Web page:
Physical activity has always been a part of my life. As a child I walked a half-mile to school every day during the school year and worked in our garden three or four hours every day during the summer. My father coached me and my siblings in basketball and softball from a very young age. As a result of his guidance and interest in sports, several of us went on to play softball and basketball in high school and college.
After participating in sports through high school and college, I discovered a new form of physical activity in the early ‘80s called aerobic dance. Do any of you out there remember leg warmers? I loved it so much I started teaching fitness classes in 1984 and continue to teach today. The classes have evolved over the years but they all have one thing in common — movement. Activity continues to be a part of my life through my work with the YMCA in four different YMCA associations over the past 22 years.
Some of you may relate to the sports background and others may not. Some may relate to working in a garden or doing outdoor chores over the summer to make money. Some of you may have been introduced to Aerobic Dance back in the ‘80s and others may not have been born yet. The point is we all come with different activity experiences depending on where we grew up, the time period in which we grew up, available options for activity, and the influence our parents and community had on us.
Research clearly shows we all need to be physically active and everyone can receive some benefit from moving the body God gave us. However, the type of activity, the amount of time needed to achieve personal health goals and the support system needed to be successful varies greatly from one person to another. So the question is ... how does one get started and maintain an active lifestyle throughout their life? That’s a great question, but one that can’t be answered in a single newspaper column. So I’ll start today by sharing information with you about making a behavior change, like adding more physical activity into your life.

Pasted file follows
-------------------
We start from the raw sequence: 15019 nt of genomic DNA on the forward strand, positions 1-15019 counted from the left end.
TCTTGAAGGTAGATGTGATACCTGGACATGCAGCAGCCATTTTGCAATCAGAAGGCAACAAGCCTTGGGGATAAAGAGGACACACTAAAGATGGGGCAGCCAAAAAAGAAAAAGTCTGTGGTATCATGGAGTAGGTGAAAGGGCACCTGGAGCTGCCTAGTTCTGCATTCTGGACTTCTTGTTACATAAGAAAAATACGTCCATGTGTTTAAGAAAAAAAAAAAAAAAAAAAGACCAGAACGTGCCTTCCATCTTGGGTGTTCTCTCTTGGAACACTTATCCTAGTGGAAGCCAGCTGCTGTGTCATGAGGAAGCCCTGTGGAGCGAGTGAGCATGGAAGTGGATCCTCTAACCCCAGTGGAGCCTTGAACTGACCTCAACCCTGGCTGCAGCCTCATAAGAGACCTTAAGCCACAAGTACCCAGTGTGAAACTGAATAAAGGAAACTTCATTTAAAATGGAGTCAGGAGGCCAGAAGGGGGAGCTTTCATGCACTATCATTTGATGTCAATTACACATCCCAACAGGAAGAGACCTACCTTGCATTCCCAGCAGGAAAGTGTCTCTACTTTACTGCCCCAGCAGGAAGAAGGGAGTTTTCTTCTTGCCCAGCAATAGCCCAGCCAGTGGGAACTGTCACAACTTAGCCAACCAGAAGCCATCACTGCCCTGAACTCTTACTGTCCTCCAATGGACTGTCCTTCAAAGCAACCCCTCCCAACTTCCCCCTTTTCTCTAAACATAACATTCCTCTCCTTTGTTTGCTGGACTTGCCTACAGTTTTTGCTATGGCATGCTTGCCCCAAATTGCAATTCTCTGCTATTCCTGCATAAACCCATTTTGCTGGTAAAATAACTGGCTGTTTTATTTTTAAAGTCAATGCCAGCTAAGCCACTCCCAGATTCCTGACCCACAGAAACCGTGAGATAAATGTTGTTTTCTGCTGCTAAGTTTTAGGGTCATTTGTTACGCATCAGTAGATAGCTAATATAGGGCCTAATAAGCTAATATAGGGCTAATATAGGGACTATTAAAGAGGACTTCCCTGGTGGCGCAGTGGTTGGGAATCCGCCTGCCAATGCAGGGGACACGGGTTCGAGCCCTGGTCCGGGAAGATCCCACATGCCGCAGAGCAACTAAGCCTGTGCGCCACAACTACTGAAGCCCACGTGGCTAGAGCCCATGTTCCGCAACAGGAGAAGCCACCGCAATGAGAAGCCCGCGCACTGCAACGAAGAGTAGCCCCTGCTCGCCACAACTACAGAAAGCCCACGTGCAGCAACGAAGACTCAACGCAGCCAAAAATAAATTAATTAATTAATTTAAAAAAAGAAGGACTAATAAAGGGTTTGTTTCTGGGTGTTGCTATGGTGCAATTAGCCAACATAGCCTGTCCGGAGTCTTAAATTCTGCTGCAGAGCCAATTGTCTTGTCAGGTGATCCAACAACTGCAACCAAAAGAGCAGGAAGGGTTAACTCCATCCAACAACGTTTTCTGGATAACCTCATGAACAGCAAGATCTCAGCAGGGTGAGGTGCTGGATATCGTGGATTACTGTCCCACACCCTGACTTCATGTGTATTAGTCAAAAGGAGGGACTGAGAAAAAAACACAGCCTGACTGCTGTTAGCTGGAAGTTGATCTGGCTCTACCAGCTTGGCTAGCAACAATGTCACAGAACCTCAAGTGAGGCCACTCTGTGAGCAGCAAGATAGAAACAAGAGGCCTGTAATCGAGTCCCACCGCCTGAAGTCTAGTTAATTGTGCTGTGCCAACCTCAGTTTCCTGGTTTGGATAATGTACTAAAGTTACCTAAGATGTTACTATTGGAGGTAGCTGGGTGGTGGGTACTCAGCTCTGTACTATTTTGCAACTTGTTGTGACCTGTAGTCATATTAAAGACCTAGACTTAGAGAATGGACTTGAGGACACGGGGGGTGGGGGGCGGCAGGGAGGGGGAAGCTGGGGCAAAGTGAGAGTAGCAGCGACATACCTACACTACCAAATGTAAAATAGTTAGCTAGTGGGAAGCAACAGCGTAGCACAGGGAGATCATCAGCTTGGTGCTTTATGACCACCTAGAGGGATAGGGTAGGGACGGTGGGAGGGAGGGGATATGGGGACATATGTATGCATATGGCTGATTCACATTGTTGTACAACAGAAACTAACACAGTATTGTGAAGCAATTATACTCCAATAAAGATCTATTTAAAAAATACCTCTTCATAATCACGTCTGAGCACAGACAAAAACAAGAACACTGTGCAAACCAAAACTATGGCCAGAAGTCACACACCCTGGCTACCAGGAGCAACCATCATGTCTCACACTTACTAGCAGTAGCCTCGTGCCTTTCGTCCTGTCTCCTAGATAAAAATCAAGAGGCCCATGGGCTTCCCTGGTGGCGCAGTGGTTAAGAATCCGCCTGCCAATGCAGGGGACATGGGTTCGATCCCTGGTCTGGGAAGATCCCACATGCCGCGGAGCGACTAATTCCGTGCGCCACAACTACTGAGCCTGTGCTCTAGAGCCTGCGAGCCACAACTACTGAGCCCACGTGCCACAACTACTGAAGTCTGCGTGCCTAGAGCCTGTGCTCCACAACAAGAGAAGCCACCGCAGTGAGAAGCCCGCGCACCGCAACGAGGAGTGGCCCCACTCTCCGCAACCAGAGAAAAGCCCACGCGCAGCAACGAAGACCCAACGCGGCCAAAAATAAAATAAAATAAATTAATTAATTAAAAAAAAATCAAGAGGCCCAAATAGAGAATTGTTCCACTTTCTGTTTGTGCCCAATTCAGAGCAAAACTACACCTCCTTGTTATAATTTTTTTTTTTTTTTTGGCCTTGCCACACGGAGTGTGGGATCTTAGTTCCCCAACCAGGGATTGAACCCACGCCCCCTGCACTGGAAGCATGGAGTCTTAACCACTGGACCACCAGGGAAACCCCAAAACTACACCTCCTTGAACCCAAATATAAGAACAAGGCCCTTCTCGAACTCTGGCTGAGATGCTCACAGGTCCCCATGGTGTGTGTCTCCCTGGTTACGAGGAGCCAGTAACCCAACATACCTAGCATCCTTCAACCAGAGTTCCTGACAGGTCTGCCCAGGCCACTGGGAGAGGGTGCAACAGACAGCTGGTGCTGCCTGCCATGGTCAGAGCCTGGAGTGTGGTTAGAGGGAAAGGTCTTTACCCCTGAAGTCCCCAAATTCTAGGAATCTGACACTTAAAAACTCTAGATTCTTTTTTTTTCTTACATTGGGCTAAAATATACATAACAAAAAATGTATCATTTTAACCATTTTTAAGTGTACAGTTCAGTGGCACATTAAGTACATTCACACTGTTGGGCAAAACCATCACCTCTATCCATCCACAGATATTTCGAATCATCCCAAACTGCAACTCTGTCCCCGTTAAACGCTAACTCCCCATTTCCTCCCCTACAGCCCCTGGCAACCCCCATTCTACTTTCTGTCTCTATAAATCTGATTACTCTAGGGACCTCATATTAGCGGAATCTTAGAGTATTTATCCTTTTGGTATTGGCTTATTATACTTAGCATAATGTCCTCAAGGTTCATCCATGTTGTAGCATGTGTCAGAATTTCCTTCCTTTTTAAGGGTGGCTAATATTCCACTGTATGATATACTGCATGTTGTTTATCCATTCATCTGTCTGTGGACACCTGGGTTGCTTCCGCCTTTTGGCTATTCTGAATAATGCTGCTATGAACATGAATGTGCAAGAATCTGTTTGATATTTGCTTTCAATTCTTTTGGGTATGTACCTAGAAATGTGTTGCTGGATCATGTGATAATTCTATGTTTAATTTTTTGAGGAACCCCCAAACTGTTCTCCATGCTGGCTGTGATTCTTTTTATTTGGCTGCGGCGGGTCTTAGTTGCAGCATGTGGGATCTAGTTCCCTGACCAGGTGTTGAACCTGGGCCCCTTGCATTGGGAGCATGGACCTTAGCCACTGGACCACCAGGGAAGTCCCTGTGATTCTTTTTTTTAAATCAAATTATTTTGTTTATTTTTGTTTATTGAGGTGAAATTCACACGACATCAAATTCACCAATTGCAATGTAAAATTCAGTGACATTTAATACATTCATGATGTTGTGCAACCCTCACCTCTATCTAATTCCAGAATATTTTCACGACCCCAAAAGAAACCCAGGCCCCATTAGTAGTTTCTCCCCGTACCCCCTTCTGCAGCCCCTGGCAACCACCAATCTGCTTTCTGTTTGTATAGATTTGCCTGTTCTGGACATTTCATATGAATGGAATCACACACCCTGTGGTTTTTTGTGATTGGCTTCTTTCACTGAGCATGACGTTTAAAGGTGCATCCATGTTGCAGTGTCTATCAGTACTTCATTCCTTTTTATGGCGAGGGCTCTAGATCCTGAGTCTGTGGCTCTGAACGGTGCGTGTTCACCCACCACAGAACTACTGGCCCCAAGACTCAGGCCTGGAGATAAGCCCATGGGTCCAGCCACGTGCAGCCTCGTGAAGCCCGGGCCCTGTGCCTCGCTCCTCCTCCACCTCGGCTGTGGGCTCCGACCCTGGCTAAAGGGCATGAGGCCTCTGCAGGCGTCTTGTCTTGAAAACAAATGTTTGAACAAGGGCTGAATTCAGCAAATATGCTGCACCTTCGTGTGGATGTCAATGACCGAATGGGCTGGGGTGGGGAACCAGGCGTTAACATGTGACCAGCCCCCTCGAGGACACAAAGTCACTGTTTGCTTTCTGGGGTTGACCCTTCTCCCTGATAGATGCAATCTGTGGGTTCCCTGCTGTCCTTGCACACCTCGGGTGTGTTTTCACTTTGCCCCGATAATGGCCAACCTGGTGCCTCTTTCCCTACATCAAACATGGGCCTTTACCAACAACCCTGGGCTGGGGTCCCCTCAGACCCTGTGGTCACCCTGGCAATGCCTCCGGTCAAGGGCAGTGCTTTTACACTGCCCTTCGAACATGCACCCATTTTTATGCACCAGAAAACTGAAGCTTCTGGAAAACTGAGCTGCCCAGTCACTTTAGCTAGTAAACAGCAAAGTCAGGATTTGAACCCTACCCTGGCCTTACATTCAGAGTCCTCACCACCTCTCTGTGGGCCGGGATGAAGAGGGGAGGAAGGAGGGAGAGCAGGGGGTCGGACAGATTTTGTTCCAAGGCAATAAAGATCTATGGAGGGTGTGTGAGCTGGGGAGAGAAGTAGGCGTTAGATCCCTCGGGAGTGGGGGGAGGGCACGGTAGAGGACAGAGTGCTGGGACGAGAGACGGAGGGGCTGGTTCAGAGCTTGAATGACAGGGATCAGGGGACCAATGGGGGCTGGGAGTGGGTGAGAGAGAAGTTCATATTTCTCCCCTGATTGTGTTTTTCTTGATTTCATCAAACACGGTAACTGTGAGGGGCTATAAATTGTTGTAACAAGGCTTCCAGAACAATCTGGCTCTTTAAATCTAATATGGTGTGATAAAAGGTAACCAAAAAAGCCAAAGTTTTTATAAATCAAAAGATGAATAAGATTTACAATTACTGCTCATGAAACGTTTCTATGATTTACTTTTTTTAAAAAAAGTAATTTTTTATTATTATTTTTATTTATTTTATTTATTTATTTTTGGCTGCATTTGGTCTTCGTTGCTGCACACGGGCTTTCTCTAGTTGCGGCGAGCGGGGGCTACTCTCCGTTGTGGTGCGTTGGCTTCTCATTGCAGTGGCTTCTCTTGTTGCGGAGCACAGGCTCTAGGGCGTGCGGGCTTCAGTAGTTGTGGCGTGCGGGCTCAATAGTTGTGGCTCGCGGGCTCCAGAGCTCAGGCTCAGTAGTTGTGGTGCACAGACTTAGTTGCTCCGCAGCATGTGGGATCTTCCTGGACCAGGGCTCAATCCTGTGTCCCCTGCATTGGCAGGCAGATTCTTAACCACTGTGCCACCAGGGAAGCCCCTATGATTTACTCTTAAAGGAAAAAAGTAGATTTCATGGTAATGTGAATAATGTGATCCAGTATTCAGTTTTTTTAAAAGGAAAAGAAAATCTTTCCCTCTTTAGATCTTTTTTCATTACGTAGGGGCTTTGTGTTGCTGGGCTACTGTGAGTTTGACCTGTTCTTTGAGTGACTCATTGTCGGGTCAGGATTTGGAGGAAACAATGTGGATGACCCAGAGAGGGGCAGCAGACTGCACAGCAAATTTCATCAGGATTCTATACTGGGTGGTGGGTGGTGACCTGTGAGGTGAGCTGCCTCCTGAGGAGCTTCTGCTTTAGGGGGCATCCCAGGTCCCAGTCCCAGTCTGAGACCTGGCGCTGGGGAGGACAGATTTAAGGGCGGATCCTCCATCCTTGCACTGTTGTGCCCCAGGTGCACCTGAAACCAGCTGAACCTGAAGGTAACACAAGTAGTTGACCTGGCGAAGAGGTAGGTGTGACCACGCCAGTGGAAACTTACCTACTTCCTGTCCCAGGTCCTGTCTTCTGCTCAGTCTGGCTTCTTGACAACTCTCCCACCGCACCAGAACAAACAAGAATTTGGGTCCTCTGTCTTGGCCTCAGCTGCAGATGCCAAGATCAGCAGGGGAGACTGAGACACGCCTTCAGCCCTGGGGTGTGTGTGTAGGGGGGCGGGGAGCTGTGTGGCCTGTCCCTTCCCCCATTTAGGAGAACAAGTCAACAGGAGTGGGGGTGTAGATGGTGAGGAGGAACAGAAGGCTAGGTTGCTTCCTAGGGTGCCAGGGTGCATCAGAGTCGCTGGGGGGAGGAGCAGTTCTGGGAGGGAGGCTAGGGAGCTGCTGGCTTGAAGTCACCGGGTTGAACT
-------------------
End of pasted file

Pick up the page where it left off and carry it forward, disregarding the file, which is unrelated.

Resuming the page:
Based on the transtheoretical model (TTM) of change, adopting a healthy behavior like adding activity to your life occurs over a series of stages. The first stage is Precontemplation, where one has no desire to change a behavior. The second stage is Contemplation, where you are thinking about the possibility of making a change. The third stage is Preparation, where you are exploring the options to allow you to make a change. The forth stage is Action, where you are engaging in a specific healthy lifestyle behavior with consistency. The final stage is Maintenance, where the new behavior is part of your life and you do it with a low risk of relapsing. People move through these stages of change at different rates with some moving forward then back, then forward again. The speed at which we move through these stages also varies form one individual to another.
There are many healthy lifestyle changes any one of us can chose to make. We may choose to quit smoking, eat healthier, spend more quality time with our family, or spend more time in spiritual growth. Every one of these life decisions requires a commitment. Making the choice to become more physically active requires commitment as well. While it might not be easy to incorporate physical activity into your life, the task will be less difficult if you keep the following factors in mind.
Think about your experiences with activity and learn from them as to what works best for you. If you hated P.E. in high school because your teacher made you run, then it’s less likely that you will stick to a jogging routine. If you always enjoyed dancing or working in the yard, try a dance aerobics class or establish an afternoon weed-pulling routine. Be realistic about your interests, capabilities and schedule limitations.
Surround yourself with people who support your efforts to change. It’s extremely difficult for anyone to make a permanent change without the support of family and friends.
Understand that you may not always meet your activity goals. Life happens, and this means that your exercise routine may change from time to time. The main thing is to keep moving forward through the stages of change, find people with the knowledge and skills to help you start and maintain a safe activity program, and keep moving forward even if you have a temporary setback.
Mary Ganzel works at the Albany Area YMCA as senior program director. She has a master’s degree in exercise physiology from the University of Kentucky and has worked in the fitness industry for more than 25 years. She’s been certified through multiple national organizations over the years as a personal trainer, exercise test technologist, health promotion director, group exercise instructor, Cycle Reebok instructor and Pilates instructor through Cooper Institute, American College of Sports Medicine, American Council on Exercise, Aerobic Fitness Association of America and the Young Mens Christian Association.